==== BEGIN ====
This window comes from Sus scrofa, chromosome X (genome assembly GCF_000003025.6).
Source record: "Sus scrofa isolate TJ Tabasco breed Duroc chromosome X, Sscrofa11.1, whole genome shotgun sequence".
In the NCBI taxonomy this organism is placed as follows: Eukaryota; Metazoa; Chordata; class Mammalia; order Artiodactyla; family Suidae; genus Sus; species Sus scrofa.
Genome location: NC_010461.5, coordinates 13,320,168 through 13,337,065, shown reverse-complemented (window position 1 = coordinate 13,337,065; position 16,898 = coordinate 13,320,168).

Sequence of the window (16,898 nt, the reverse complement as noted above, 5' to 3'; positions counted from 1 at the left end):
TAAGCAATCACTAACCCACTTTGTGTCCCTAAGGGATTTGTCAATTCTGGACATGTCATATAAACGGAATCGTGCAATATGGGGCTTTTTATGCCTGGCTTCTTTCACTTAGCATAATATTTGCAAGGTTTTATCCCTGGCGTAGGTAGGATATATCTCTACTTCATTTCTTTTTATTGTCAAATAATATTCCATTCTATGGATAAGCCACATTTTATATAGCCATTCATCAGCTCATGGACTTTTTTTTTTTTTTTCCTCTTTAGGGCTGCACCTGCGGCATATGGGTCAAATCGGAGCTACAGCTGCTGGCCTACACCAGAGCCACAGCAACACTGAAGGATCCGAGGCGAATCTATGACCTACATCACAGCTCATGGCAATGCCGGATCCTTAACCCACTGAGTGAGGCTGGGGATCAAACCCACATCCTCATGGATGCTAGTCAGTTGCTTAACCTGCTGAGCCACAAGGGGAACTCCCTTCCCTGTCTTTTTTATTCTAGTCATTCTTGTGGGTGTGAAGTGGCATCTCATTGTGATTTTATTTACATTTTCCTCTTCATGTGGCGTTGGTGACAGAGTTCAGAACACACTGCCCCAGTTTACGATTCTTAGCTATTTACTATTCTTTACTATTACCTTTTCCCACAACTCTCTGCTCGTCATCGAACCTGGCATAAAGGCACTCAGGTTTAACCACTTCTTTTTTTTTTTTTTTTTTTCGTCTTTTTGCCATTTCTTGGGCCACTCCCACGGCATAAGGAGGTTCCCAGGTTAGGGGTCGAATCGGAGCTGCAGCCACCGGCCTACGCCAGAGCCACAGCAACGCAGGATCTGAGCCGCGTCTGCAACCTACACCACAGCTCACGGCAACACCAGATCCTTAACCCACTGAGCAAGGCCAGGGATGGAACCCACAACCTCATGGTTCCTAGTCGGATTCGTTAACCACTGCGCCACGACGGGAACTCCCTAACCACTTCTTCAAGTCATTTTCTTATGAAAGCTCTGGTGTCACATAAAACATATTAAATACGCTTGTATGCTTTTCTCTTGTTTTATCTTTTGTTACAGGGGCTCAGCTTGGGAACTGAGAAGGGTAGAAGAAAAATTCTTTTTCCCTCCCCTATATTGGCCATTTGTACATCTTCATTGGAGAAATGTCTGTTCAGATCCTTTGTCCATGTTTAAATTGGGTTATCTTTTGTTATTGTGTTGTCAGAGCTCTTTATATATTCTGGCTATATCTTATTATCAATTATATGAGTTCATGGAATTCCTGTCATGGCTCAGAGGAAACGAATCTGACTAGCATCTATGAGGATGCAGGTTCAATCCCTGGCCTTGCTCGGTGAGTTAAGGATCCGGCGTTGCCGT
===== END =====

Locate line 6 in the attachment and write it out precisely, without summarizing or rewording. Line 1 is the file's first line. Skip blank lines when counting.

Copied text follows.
TAAGCAATCACTAACCCACTTTGTGTCCCTAAGGGATTTGTCAATTCTGGACATGTCATATAAACGGAATCGTGCAATATGGGGCTTTTTATGCCTGGCTTCTTTCACTTAGCATAATATTTGCAAGGTTTTATCCCTGGCGTAGGTAGGATATATCTCTACTTCATTTCTTTTTATTGTCAAATAATATTCCATTCTATGGATAAGCCACATTTTATATAGCCATTCATCAGCTCATGGACTTTTTTTTTTTTTTTCCTCTTTAGGGCTGCACCTGCGGCATATGGGTCAAATCGGAGCTACAGCTGCTGGCCTACACCAGAGCCACAGCAACACTGAAGGATCCGAGGCGAATCTATGACCTACATCACAGCTCATGGCAATGCCGGATCCTTAACCCACTGAGTGAGGCTGGGGATCAAACCCACATCCTCATGGATGCTAGTCAGTTGCTTAACCTGCTGAGCCACAAGGGGAACTCCCTTCCCTGTCTTTTTTATTCTAGTCATTCTTGTGGGTGTGAAGTGGCATCTCATTGTGATTTTATTTACATTTTCCTCTTCATGTGGCGTTGGTGACAGAGTTCAGAACACACTGCCCCAGTTTACGATTCTTAGCTATTTACTATTCTTTACTATTACCTTTTCCCACAACTCTCTGCTCGTCATCGAACCTGGCATAAAGGCACTCAGGTTTAACCACTTCTTTTTTTTTTTTTTTTTTTCGTCTTTTTGCCATTTCTTGGGCCACTCCCACGGCATAAGGAGGTTCCCAGGTTAGGGGTCGAATCGGAGCTGCAGCCACCGGCCTACGCCAGAGCCACAGCAACGCAGGATCTGAGCCGCGTCTGCAACCTACACCACAGCTCACGGCAACACCAGATCCTTAACCCACTGAGCAAGGCCAGGGATGGAACCCACAACCTCATGGTTCCTAGTCGGATTCGTTAACCACTGCGCCACGACGGGAACTCCCTAACCACTTCTTCAAGTCATTTTCTTATGAAAGCTCTGGTGTCACATAAAACATATTAAATACGCTTGTATGCTTTTCTCTTGTTTTATCTTTTGTTACAGGGGCTCAGCTTGGGAACTGAGAAGGGTAGAAGAAAAATTCTTTTTCCCTCCCCTATATTGGCCATTTGTACATCTTCATTGGAGAAATGTCTGTTCAGATCCTTTGTCCATGTTTAAATTGGGTTATCTTTTGTTATTGTGTTGTCAGAGCTCTTTATATATTCTGGCTATATCTTATTATCAATTATATGAGTTCATGGAATTCCTGTCATGGCTCAGAGGAAACGAATCTGACTAGCATCTATGAGGATGCAGGTTCAATCCCTGGCCTTGCTCGGTGAGTTAAGGATCCGGCGTTGCCGT